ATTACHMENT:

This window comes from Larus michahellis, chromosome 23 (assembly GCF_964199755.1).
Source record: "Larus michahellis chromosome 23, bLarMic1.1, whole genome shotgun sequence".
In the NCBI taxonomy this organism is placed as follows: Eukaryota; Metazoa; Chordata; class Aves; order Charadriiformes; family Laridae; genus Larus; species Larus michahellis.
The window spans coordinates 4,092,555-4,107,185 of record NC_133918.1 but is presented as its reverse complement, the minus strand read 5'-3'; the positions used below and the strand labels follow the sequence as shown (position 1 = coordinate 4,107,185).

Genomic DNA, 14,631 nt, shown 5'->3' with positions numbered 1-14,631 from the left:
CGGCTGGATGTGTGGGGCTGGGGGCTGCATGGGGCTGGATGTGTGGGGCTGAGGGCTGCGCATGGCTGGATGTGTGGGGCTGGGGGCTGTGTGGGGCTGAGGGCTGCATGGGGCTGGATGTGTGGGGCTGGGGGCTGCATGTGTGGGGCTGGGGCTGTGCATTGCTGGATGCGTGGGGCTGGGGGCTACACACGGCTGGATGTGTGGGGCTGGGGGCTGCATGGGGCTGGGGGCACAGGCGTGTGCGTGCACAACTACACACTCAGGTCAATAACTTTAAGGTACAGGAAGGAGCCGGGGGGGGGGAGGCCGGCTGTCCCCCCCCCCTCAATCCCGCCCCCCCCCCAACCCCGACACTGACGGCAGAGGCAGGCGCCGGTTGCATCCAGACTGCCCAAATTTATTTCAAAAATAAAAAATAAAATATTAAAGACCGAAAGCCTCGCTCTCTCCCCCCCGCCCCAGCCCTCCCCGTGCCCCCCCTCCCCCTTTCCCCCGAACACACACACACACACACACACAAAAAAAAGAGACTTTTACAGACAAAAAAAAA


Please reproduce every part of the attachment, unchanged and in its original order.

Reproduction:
This window comes from Larus michahellis, chromosome 23 (assembly GCF_964199755.1).
Source record: "Larus michahellis chromosome 23, bLarMic1.1, whole genome shotgun sequence".
In the NCBI taxonomy this organism is placed as follows: Eukaryota; Metazoa; Chordata; class Aves; order Charadriiformes; family Laridae; genus Larus; species Larus michahellis.
The window spans coordinates 4,092,555-4,107,185 of record NC_133918.1 but is presented as its reverse complement, the minus strand read 5'-3'; the positions used below and the strand labels follow the sequence as shown (position 1 = coordinate 4,107,185).

Genomic DNA, 14,631 nt, shown 5'->3' with positions numbered 1-14,631 from the left:
CGGCTGGATGTGTGGGGCTGGGGGCTGCATGGGGCTGGATGTGTGGGGCTGAGGGCTGCGCATGGCTGGATGTGTGGGGCTGGGGGCTGTGTGGGGCTGAGGGCTGCATGGGGCTGGATGTGTGGGGCTGGGGGCTGCATGTGTGGGGCTGGGGCTGTGCATTGCTGGATGCGTGGGGCTGGGGGCTACACACGGCTGGATGTGTGGGGCTGGGGGCTGCATGGGGCTGGGGGCACAGGCGTGTGCGTGCACAACTACACACTCAGGTCAATAACTTTAAGGTACAGGAAGGAGCCGGGGGGGGGGAGGCCGGCTGTCCCCCCCCCCTCAATCCCGCCCCCCCCCCAACCCCGACACTGACGGCAGAGGCAGGCGCCGGTTGCATCCAGACTGCCCAAATTTATTTCAAAAATAAAAAATAAAATATTAAAGACCGAAAGCCTCGCTCTCTCCCCCCCGCCCCAGCCCTCCCCGTGCCCCCCCTCCCCCTTTCCCCCGAACACACACACACACACACACACAAAAAAAAGAGACTTTTACAGACAAAAAAAAA